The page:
I’ve found that in medical school, I’ve become acutely aware of time like never before. You learn what it really means to make the most of every minute of the day: flipping through flashcards in the few minutes before class, squeezing in a workout just before the gym closes, or talking on the telephone with friends on your walk home. When you are flooded by information in medical school you may feel pressure to rush through all aspects of your life. Instead of caving to this pressure to rush through everything; try to identify ways to work more efficiently and use your newly found time to slow down and recharge your batteries.
Whether it be journaling, meditating, or talking to a close friend about the whirlwind of emotions that you feel throughout medical school, take time to reflect on your experiences. One study found that 53% of medical students had burnout (3); just as a career in medicine can be emotionally draining, so, too, can its training. Reflection in some form will help you put these experiences in perspective and come to terms with the sometimes-exhausting nature of medicine.
7. Hold on to what you know.
Everyone comes to medical school with some idea of who they are and the kind of person they want to be in their career, whether or not you know what kind of physician that may be. Take the time to hold on to what you know, pursue what you are already passionate about, and do the things that you enjoy. Maintain and even strengthen the support system that you already have of family, friends, and loved ones.
8. Explore what you don’t.
Nevertheless, medical school will no doubt change you. Make the most of this inevitable transformation—embrace it. While holding on to what you know, make space for trying new activities, for learning about what you may never have heard about. Be open to new relationships with the people around you, who are all facing somewhat similar experiences. Let yourself be malleable.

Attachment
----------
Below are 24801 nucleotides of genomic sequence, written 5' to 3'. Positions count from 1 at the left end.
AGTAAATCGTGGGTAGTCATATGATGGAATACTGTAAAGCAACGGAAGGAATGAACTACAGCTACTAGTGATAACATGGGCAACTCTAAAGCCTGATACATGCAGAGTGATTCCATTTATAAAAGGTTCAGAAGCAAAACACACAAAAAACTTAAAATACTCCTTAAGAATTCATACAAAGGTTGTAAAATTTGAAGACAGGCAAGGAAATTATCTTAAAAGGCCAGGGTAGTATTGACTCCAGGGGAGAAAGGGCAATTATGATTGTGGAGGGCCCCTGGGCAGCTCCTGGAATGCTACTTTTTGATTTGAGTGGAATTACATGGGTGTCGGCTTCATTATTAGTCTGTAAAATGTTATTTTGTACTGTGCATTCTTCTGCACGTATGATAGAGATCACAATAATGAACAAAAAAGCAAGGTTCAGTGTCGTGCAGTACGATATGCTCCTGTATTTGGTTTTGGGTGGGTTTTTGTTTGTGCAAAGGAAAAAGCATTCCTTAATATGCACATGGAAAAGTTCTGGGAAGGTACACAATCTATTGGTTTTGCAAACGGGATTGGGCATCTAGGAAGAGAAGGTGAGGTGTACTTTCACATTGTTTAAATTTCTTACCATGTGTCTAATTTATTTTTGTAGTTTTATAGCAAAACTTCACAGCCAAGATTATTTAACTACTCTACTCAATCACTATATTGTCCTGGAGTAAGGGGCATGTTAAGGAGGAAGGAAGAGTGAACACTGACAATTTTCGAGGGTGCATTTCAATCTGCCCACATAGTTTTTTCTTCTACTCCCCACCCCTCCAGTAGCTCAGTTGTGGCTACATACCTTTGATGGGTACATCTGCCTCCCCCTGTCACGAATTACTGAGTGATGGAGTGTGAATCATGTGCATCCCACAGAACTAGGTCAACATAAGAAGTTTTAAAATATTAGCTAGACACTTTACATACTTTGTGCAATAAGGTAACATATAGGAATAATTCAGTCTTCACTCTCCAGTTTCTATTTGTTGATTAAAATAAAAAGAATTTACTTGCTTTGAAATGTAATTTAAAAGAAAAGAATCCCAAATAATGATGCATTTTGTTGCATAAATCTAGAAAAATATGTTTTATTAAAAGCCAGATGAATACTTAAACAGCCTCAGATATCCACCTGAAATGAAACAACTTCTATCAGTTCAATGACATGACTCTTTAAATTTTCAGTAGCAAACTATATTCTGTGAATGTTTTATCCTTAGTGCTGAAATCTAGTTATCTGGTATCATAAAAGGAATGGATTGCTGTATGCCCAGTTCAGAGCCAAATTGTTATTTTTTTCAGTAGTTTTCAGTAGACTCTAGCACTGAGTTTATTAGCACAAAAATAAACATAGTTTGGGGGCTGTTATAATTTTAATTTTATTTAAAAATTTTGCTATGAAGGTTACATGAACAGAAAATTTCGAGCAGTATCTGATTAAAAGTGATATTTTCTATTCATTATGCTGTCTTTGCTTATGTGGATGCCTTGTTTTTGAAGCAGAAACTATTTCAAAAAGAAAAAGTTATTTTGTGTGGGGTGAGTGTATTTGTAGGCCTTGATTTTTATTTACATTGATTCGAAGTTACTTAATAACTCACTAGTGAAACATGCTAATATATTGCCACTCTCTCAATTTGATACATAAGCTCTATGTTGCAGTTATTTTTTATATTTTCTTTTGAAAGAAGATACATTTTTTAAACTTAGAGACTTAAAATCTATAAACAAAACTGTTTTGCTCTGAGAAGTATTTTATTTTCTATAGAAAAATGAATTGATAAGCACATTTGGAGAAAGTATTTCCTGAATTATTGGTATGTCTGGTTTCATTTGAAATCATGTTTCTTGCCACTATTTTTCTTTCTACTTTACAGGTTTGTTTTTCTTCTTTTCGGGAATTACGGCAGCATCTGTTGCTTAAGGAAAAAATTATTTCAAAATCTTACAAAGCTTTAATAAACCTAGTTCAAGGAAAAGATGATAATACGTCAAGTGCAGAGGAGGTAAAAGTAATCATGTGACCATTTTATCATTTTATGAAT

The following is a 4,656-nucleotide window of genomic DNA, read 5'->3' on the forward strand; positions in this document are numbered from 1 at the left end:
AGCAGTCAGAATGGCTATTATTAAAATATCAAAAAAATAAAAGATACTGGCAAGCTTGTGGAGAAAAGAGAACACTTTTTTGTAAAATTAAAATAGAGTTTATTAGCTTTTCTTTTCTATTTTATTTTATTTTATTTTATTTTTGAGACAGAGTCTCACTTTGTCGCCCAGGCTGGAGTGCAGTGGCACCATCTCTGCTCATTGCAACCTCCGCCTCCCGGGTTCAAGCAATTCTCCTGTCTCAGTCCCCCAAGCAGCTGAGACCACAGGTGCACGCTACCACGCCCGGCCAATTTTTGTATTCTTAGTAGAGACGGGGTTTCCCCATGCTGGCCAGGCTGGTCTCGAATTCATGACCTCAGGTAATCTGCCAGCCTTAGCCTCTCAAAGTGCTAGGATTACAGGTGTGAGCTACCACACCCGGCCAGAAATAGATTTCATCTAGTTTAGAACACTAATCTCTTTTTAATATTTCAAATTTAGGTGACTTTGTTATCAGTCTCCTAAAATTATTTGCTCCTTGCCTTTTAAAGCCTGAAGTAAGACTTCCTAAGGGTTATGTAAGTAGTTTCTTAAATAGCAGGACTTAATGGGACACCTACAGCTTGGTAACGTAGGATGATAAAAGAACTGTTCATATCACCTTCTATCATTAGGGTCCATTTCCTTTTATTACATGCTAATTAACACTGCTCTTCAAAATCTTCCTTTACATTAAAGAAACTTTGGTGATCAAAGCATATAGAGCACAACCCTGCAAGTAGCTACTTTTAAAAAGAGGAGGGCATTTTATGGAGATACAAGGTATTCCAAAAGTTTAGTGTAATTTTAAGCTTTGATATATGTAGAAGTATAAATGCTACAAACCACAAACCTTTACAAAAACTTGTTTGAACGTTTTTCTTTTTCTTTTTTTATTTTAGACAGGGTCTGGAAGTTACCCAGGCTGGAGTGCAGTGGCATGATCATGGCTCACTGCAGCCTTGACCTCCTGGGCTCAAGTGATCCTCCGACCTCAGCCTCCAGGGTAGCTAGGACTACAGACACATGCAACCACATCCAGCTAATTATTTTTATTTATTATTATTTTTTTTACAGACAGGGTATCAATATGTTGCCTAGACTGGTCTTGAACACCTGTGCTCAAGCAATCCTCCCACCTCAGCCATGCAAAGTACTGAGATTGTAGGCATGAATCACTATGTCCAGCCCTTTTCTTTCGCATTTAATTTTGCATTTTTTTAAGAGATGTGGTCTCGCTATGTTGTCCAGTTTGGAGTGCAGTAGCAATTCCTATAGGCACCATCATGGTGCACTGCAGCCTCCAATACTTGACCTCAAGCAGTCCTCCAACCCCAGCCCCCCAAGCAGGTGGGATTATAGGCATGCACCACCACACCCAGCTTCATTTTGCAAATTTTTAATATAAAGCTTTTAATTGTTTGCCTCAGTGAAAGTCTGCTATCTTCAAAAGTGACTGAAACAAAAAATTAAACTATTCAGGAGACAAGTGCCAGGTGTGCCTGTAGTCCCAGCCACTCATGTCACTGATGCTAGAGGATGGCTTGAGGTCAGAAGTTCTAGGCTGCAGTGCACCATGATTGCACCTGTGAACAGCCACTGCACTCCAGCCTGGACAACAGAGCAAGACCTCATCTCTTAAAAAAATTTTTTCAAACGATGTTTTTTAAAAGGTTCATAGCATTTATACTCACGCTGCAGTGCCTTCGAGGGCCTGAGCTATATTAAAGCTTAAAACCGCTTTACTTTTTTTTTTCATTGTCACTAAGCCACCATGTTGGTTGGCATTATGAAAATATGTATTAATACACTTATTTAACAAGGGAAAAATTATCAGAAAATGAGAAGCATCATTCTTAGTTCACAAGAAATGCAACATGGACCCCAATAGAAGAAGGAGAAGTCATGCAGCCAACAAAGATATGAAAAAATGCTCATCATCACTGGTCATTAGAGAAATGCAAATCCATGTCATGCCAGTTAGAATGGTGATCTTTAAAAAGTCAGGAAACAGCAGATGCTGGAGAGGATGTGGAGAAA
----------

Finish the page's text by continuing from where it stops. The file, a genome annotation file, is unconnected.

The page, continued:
9. Have faith in the system.
There’s no doubt that medical school is stressful. There is an infinite amount of knowledge to acquire, and medicine is an ever-growing field that never ceases to challenge our thinking minds. Sometimes, it can be overwhelming. It can be a daunting task to think about the sheer amount of knowledge that there is to remember. But, in the end, rest assured that this is all part of the journey.
10. Remember, practicing medicine is a privilege.
Amidst all that happens in medical school, it can sometimes be easy to forget just what a privilege it is to be a physician. The opportunity to gain this wealth of knowledge about the human body and to study medicine, to devote a lifetime to its practice, is an honor. Being there for people at their most vulnerable is a humbling experience; medicine is gratifying to those who strive to make it so.
The first year of medical school is a time to grow not only in your knowledge but also in your own identity. I know that I’ve taken only the first steps into the field and that there is so much more for me to learn, but, for now, these realizations are enough. I look forward to carrying them forward with me throughout the rest of my journey.
1. Hays LR, Cheever T, Patel P. Medical student suicide, 1989-1994. Am J Psychiatry. 1996;153:553-5. [PMID: 8599405]
2. Medscape Physician Lifestyle Report 2012. Medscape. 2012. Accessed at http://www.medscape.com/features/slideshow/lifestyle/2012/public on July 17, 2015
3. Dyrbye LN, Massie FS Jr, Eacker A, Harper W, Power D, Durning SJ, et al.Relationship between burnout and professional conduct and attitudes among US medical students. JAMA. 2010;304:1173-80. [PMID: 20841530] doi:10.1001/jama.2010.1318